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Management Development Evaluation Practices in Australian Business Organisation: The Human Resource Practitioners’ Perceptive

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thesis
posted on 08.12.2019, 21:56 by Mufunani Tungu Khosa
Management development requires an investment of time and money and like other forms of investment, should be justified on the basis of return from that investment. Rising costs have not deterred organisations from increasing their investments in this activity. However, at least in the literature, there is little conclusive evidence of the contributions of management development to corporate profitability. The purpose of the present study was to obtain an in-depth understanding of evaluation approaches employed in leading Australian business organisations to establish the contributions of management development to the attainment of corporate goals. An exploratory-descriptive research design was employed to elicit human resource practitioners' perceptions and experiences. Data collection included a questionnaire survey of 50 leading companies, in-depth semi-structured interviews of senior human resource practitioners responsible for management development in 10 of those organisations, and extensive document analysis. The study found that evaluation was based mainly on immediate reactions and feedback from participants some time after the programs, and focused almost entirely on program design and implementation and not on the effects of the management development activities on manager performance and the achievement of corporate goals. The main contributory factor to the lack of impact evaluation was found to be a lack of requisite evaluation expertise. A number of factors emerge as crucial to an effective evaluation process. First, it is essential for all stakeholders in management development to upgrade their knowledge of evaluation theory. Second, effective evaluation can occur only if there is a strong culture of evaluation. Third, there is need for greater emphasis on the integration of qualitative and quantitative evaluation procedures, and to make the program participants and their line managers key players in the evaluation process. Effectiveness in management development evaluation practices can be attained through Multi-Faceted Evaluation which facilitates ongoing generation of quantitative and qualitative evaluative data by all key stakeholders via multiple formal and informal data collection techniques for use by the stakeholders themselves, researchers and other interested parties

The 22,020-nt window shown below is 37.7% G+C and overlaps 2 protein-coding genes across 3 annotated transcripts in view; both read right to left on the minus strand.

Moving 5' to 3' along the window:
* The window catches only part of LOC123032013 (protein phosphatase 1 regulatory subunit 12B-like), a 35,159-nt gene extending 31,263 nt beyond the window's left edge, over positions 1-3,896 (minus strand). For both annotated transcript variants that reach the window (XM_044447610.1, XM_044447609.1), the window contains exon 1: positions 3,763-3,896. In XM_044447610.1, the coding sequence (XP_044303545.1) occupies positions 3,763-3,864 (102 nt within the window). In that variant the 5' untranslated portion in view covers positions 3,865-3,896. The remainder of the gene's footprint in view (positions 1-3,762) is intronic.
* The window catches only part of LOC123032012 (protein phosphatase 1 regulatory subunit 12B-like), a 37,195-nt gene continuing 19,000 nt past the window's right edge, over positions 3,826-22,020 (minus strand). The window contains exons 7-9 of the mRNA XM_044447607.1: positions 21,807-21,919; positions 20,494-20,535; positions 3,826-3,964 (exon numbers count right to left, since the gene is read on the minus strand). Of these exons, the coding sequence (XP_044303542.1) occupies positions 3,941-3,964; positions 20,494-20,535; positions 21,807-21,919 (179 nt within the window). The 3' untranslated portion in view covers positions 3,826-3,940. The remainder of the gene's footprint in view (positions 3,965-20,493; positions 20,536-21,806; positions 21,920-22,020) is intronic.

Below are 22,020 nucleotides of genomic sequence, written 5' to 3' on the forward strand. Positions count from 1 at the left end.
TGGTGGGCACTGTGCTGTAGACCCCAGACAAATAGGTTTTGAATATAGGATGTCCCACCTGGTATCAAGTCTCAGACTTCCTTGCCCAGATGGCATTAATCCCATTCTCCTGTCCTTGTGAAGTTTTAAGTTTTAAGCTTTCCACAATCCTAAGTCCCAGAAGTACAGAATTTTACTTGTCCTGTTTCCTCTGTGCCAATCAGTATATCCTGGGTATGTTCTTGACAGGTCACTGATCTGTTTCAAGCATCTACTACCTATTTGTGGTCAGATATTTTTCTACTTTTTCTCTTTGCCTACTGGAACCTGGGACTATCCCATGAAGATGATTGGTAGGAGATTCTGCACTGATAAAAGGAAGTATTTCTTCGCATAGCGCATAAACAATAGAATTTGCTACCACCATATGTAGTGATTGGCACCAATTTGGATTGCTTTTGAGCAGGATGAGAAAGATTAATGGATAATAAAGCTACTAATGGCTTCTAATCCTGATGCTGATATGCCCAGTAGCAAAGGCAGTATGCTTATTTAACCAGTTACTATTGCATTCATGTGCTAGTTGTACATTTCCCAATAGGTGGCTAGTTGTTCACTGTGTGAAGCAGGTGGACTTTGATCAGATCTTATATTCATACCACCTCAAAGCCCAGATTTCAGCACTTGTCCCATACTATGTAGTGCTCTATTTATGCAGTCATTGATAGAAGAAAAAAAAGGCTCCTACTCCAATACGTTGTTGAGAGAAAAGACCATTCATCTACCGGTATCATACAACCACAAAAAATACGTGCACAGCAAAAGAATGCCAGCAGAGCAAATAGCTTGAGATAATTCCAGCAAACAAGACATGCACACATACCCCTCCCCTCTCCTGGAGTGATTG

History

Campus location

Australia

Principal supervisor

Brian Spicer

Year of Award

1994

Department, School or Centre

School of Graduate Studies

Course

Doctor of Philosophy

Degree Type

DOCTORATE

Faculty

Faculty of Education